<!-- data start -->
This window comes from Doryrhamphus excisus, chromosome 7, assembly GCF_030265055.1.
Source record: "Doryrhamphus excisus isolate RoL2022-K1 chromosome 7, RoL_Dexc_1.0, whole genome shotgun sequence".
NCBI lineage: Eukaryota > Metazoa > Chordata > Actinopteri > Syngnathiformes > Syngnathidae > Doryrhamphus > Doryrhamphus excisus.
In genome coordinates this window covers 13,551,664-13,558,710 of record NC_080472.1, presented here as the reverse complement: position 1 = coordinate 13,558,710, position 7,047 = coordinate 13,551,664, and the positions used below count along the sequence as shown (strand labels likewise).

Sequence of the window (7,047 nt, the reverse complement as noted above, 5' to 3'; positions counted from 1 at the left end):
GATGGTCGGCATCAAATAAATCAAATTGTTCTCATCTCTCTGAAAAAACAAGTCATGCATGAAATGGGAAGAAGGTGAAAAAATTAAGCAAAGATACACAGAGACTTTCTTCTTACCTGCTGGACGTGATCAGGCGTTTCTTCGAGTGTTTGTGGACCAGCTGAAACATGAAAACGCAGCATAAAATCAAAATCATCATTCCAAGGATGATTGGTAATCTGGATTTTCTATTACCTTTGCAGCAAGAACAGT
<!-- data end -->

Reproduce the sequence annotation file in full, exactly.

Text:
This window comes from Doryrhamphus excisus, chromosome 7, assembly GCF_030265055.1.
Source record: "Doryrhamphus excisus isolate RoL2022-K1 chromosome 7, RoL_Dexc_1.0, whole genome shotgun sequence".
NCBI lineage: Eukaryota > Metazoa > Chordata > Actinopteri > Syngnathiformes > Syngnathidae > Doryrhamphus > Doryrhamphus excisus.
In genome coordinates this window covers 13,551,664-13,558,710 of record NC_080472.1, presented here as the reverse complement: position 1 = coordinate 13,558,710, position 7,047 = coordinate 13,551,664, and the positions used below count along the sequence as shown (strand labels likewise).

Sequence of the window (7,047 nt, the reverse complement as noted above, 5' to 3'; positions counted from 1 at the left end):
GATGGTCGGCATCAAATAAATCAAATTGTTCTCATCTCTCTGAAAAAACAAGTCATGCATGAAATGGGAAGAAGGTGAAAAAATTAAGCAAAGATACACAGAGACTTTCTTCTTACCTGCTGGACGTGATCAGGCGTTTCTTCGAGTGTTTGTGGACCAGCTGAAACATGAAAACGCAGCATAAAATCAAAATCATCATTCCAAGGATGATTGGTAATCTGGATTTTCTATTACCTTTGCAGCAAGAACAGT